In order to further the cause of sustainable development and to bring equality, the above said Act provides for two important principles among other things. They are Polluter pays principle and Precautionary principle. The former was originally declared in the Brundtland Report in 1987. This principle was also adverted to in Indian Council for Enviro-legal Action vs. Union of India ((1996(3) SCC 212.)). In this case, the court held that once a dangerous activity is carried out, the one who caused it will be held liable even though reasonable precautions were taken by him. In the case of Vellore Citizens’ Welfare Forum v. Union of India ((1996(3) SCC 212.)), the court interpreted this principle as absolute liability to harm the environment does not extend only to compensate the victim, but the liable person will also have to restore the environment degradation. Recently, The SC has imposed a fine of Rs 100 Crore on Sterlite, for causing environmental pollution in Tuticorin in Tamil Nadu ((The Hindu, April 2, 2013 available at  last accessed on June 9, 2013 at 7:36 PM)).

The precautionary principle had its origin in the mid-1980s from the German Vorsorgeprinzip ((LR 3 H.L. 330.)). Various foreign courts have accepted this principle and have been incorporated in their statutes ((It has been accepted by the European Court of Human Rights and applied by WTO Dispute Resolution Bodies, the International Tribunal for the Law of the Sea, the European Community Law. National legislations in the EC Member States (Germany, France, Belgium, Sweden) have adopted it. It is applied in UK because of Art 174 (2) of EC Treaty. It is applied also by US Courts and in Australia.)). The Supreme Court of India, in the case of Vellore Citizens’ Welfare Forum v. Union of India ((1996(5) SCC 647.))referred to the precautionary principle and declared it to be part of the customary law in our country. Both these principles are playing a pivotal role in order to provide for sustainable development. In the case of Research Foundation for Science Technology v Union of India (([2007] S.C. 890.)), the SC gave notice to the offender to answer ‘why they should not be directed to pay compensation on the basis of the polluter pays principle’. Further, In Narmada Bachao Andolan v Union of India ((AIR 2000 SC 3751, SC defined sustainable development as ‘what type or extent of development can take place which can be sustained by nature / ecology with or without mitigation’ ((AIR 2000 SC 3751 as per B.N Kirpal J with whom Dr A.S Anand CJI agreed.)).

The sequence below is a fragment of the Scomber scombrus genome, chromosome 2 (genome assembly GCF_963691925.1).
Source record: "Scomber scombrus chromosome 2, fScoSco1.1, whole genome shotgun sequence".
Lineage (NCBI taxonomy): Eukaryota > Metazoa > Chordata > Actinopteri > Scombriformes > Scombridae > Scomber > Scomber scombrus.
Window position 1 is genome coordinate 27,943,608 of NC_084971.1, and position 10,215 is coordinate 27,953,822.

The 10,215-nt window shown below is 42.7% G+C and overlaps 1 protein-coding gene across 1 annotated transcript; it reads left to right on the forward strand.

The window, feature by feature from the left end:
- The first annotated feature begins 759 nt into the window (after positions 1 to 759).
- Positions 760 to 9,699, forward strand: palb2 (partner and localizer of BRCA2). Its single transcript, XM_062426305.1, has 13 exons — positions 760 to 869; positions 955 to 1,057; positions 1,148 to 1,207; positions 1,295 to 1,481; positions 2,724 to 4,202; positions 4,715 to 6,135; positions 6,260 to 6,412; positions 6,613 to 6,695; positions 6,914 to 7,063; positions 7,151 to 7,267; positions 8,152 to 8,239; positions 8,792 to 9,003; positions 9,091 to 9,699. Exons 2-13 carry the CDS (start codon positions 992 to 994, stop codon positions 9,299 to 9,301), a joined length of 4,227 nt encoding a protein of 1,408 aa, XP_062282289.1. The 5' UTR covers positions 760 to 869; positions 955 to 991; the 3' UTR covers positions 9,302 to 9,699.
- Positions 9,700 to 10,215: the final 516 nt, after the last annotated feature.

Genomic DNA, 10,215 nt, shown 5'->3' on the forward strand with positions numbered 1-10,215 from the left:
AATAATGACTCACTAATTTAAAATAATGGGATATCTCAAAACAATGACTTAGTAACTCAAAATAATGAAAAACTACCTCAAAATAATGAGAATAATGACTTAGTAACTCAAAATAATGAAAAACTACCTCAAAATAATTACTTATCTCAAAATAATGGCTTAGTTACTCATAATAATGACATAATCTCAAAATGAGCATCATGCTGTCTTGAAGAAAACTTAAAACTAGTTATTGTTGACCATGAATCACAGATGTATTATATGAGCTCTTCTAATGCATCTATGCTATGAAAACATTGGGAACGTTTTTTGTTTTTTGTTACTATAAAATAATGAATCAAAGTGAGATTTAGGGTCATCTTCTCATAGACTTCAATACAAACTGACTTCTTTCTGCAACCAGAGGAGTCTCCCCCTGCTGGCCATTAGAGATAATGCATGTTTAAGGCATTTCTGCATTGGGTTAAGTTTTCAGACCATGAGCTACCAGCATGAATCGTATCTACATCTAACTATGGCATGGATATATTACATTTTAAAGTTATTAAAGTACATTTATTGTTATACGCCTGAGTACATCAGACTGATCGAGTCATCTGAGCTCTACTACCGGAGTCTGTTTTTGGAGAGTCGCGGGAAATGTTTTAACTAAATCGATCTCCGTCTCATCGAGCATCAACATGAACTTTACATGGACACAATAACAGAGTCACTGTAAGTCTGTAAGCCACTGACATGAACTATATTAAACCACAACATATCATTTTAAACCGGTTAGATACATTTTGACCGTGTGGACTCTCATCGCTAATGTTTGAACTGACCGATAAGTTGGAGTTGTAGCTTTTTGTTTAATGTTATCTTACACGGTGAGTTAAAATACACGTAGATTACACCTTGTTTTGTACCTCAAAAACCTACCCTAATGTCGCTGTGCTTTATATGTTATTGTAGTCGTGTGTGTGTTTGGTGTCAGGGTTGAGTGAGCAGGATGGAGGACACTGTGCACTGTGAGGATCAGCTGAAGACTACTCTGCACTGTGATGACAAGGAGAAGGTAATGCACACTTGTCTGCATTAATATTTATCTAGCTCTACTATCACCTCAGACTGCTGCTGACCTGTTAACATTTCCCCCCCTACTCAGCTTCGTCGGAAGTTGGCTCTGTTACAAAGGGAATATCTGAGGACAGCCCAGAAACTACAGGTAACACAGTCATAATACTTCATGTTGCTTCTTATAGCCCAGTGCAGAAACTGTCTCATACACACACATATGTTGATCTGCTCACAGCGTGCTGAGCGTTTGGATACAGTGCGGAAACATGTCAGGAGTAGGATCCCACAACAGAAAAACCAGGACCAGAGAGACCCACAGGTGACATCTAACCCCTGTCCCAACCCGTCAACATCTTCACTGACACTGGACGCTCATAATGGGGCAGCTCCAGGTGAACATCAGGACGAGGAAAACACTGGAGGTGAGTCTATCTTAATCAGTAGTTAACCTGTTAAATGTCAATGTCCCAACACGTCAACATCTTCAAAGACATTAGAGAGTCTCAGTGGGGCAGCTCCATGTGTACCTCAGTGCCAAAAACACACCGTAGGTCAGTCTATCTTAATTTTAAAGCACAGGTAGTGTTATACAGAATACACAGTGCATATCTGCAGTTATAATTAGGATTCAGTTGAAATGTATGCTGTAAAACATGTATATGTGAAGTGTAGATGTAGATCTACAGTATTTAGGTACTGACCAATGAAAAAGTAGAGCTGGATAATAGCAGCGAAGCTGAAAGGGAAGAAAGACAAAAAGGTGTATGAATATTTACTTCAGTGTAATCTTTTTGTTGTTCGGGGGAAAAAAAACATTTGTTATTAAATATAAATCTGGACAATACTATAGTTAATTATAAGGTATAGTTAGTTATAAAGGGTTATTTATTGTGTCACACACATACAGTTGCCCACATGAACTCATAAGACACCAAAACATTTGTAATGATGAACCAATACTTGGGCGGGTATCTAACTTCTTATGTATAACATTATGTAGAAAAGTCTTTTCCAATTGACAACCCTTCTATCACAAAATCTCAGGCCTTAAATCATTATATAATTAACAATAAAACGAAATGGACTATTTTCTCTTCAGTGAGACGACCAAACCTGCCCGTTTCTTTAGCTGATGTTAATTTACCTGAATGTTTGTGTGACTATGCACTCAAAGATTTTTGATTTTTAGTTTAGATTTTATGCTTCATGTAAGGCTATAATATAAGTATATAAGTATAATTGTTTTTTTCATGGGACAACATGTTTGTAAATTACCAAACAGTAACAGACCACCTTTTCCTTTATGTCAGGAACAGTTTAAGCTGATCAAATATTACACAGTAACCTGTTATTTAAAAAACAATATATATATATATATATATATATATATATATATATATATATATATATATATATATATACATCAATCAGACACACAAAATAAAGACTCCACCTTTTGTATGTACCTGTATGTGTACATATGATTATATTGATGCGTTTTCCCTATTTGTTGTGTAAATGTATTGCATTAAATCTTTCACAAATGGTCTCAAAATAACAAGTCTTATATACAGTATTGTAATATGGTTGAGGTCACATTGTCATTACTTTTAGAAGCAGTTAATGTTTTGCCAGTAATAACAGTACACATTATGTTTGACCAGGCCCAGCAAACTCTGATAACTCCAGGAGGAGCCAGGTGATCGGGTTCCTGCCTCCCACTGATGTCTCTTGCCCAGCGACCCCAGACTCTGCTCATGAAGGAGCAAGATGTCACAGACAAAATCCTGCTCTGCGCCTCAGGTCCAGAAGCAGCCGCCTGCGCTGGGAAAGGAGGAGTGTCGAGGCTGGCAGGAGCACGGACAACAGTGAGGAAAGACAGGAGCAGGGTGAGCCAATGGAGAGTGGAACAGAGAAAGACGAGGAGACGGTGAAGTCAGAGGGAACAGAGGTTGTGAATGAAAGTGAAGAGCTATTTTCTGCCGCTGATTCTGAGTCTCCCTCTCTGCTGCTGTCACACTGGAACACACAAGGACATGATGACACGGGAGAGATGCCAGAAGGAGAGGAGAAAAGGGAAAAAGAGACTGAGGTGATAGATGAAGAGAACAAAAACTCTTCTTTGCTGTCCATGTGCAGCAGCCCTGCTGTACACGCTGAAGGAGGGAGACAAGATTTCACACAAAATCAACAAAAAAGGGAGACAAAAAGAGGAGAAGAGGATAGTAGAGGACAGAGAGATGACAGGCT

In the recent decision of T.N Godavarman Thirumulpad v Union of India ((CDJ 2005 SC 713.)), the Supreme Court of India endorsed the decision in M.C Mehta v Kamal Nath (([1997] 1 SCC 388.))stating that natural resources have a great importance to the people as a whole such that it would wholly unjustified to make them subject to private ownership. In addition to Indian cases, the award passed in Iron Rhine case correctly focused on ‘right balance’ of sustainable development in its economic and environmental form ((Arbitration regarding the Iron Rhine (“Ijzeren Rijn”) Railway between The Kingdom of Belgium and The Kingdom of the Netherlands, Award of 24 May 2005, UNRIAA XXVII 35 Published in: Cordonier Segger, M.C. [Ed.], sustainable development principles in the decisions of international courts and tribunals 1992 – 2012, (CUP 2013).)). It was said that the defendant’s actions in picking the threatened species, without prior environmental impact assessment and approval, undermined the statutory scheme and thwarted the attainment of ecologically sustainable development (([2006] NSWLEC 34 (6 February 2006).)).


It is beyond any doubt that indeed it is high time that we need to take strict action to develop our self sustainably. Although enforced laws and strict liability legislation can control harmful side effects but law alone will not suffice if Public participation is not there. Hence, active citizen’s initiatives and strengthening local democracy is of utmost importance. Public awareness to combat the environment problem should also be there.

Instead of having numbers of legislations, we are not able to cope up with the problem. This is because the problem lies in proper interpretation and implementation. It has to be kept in mind that if the desert is growing, forest disappearing, malnutrition increasing, and people in urban areas living in very bad conditions, it is not because we are lacking resources but the kind of policy implemented by our rulers, by the elite group ((Speaker from the floor, WCED Public Hearing, Nairobi (23 Sept 1986).)). There are judges who are of the opinion that there should be green benches in every high courts rather than setting up the tribunal. This will help in speedy disposal of cases, which in turn will enhance and polish our movement towards sustainable development.

More focus is needed on developing technologies that are environment friendly. Many people believe that problem of sustainable development can wait until developing countries became richer. These mind-set needs to be changed. It is rightly said by Robert Redford ((Yosemite National Park dedication, 1985))that, “I think the environment should be put in the category of our national security. Defence of our resources is just as important as defence abroad. Otherwise what is there to defend?” It indeed makes sense in the current scenario.